There are characters out there who are accused of being overly bland. They’re decried as dragging the quality of a series down below where it should be, and not contributing as much to their respective series as other characters. More recently, this accusation has been leveled at the new girl Nazuna in Hidamari Sketch Hoshimittsu.
While I believe it is possible for characters’ blandness to hurt a series (see a large number of harem shows), and I also understand the desire for characters that aren’t wishy-washy, I feel that in many cases, particularly with Nazuna, these criticisms do not do these characters justice.
By comparison with the other girls in Hidamari Sketch, Nazuna can definitely seem more “bland,” especially because of her passive personality, but I think that passive personality goes a very long way in making her a good character. While the entire rest of the girls in Hidamari Apartments are artists and creative types of all varieties, ranging from a computer graphics specialist to a published writer of short stories, Nazuna is not. Already meek and soft-spoken, this deals a subtle blow to her already wobbly confidence levels. Because she worries about not being “good enough” or “smart enough,” Nazuna is sometimes afraid to speak her mind. The other girls don’t really think any less of her, but in her mind there is a wide chasm separating her from the others. She worries that she might not truly “belong” with the others.
Personally, I think this quality of Nazuna’s makes her a fine character, though I can see why others dislike her. I’m somewhat hesitant to bring out the “moe” argument in all this, but I think it really applies here. Nazuna is a very strong example of a character with a lot of “moe” to her, in that those who like her enjoy the fact that she has such a complex, while those who think she makes the show worse probably think that such “blandness” is the last trait any character should have, especially in a comedy like Hidamari Sketch.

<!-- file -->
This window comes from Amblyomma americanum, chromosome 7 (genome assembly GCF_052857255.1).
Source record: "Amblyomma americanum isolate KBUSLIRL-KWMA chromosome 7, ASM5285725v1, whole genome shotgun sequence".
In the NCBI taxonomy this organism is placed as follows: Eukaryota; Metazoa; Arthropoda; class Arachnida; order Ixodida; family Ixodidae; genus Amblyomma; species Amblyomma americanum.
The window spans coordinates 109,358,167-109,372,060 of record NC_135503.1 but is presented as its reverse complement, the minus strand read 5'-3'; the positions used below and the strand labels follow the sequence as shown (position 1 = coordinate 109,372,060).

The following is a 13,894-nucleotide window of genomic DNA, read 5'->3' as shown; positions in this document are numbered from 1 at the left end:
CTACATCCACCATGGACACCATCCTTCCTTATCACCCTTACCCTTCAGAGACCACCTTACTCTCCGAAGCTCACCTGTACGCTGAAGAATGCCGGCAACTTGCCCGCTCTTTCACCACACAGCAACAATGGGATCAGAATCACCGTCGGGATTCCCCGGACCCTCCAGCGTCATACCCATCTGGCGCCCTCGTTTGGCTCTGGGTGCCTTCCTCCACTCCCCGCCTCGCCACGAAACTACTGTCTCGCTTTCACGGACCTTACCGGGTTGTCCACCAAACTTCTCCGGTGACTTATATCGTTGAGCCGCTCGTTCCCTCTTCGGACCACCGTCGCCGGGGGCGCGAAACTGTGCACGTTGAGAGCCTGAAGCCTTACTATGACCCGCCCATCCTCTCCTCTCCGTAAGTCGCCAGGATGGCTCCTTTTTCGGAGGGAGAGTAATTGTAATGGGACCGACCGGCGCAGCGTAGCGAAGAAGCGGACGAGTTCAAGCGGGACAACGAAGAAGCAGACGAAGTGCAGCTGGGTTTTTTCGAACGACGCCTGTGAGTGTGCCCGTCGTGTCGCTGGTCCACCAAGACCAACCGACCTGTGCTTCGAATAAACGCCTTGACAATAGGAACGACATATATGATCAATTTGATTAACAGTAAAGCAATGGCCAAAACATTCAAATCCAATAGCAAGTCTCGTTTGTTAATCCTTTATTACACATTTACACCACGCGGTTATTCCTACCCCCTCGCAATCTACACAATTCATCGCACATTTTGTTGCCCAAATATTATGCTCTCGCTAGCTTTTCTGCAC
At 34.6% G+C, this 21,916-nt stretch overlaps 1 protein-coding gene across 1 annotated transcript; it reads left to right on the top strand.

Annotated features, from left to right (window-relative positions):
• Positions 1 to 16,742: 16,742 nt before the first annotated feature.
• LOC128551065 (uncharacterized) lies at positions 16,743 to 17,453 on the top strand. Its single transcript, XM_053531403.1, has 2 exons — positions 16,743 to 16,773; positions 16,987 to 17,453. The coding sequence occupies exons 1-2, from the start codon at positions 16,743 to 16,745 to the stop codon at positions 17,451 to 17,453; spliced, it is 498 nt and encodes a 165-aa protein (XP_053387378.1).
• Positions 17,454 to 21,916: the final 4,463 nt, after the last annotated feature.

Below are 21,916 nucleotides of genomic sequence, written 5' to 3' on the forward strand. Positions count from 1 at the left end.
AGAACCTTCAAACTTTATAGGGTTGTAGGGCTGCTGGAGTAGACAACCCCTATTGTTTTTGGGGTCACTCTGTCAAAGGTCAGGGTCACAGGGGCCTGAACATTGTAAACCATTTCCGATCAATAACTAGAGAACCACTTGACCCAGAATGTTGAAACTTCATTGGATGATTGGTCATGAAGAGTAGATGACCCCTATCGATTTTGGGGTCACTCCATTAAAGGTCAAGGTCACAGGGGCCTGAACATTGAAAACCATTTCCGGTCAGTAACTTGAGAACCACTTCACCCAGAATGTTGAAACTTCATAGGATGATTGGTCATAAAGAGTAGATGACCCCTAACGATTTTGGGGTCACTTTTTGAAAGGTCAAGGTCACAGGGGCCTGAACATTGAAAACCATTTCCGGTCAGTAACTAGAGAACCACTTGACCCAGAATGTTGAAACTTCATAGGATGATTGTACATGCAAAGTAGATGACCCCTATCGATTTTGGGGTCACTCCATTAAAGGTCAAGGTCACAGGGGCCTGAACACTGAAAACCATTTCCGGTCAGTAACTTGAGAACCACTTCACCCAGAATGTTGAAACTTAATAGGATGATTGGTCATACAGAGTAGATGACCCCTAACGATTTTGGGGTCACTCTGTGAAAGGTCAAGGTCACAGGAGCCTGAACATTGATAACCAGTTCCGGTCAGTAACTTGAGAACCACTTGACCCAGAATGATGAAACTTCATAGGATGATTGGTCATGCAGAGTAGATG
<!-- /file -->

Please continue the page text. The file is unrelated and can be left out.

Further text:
Now you might think that Nazuna is getting a free pass because she’s a girl and that she’s cute, but the idea of having trouble finding some place to belong is a common trait among people both male and female, and this extends to characters as well. To find one, we need go no further than my favorite series, Genshiken, and its main character, Sasahara Kanji.
Sasahara is a somewhat closeted anime fan who in the beginning hasn’t developed his taste in anime anywhere in particular. To some extent he is a reader surrogate, being a newbie to the wild world of PVC figures and doujinshi, but over time his experiences with Genshiken enable him to mature as both a person and as an otaku. Overall, he is a well-written character.
Moe is not really a factor in real life and when dealing with real people, but it is an abstraction of reality. And so it’s a very real worry to have, to think that you’re just not good enough to hang with your friends and that they might just be humoring you. I once talked to a friend from high school who told me that while hanging out with our group of friends, they were always concerned about not being interesting or quirky enough. I don’t think any of us thought of that friend in that manner, but there it is.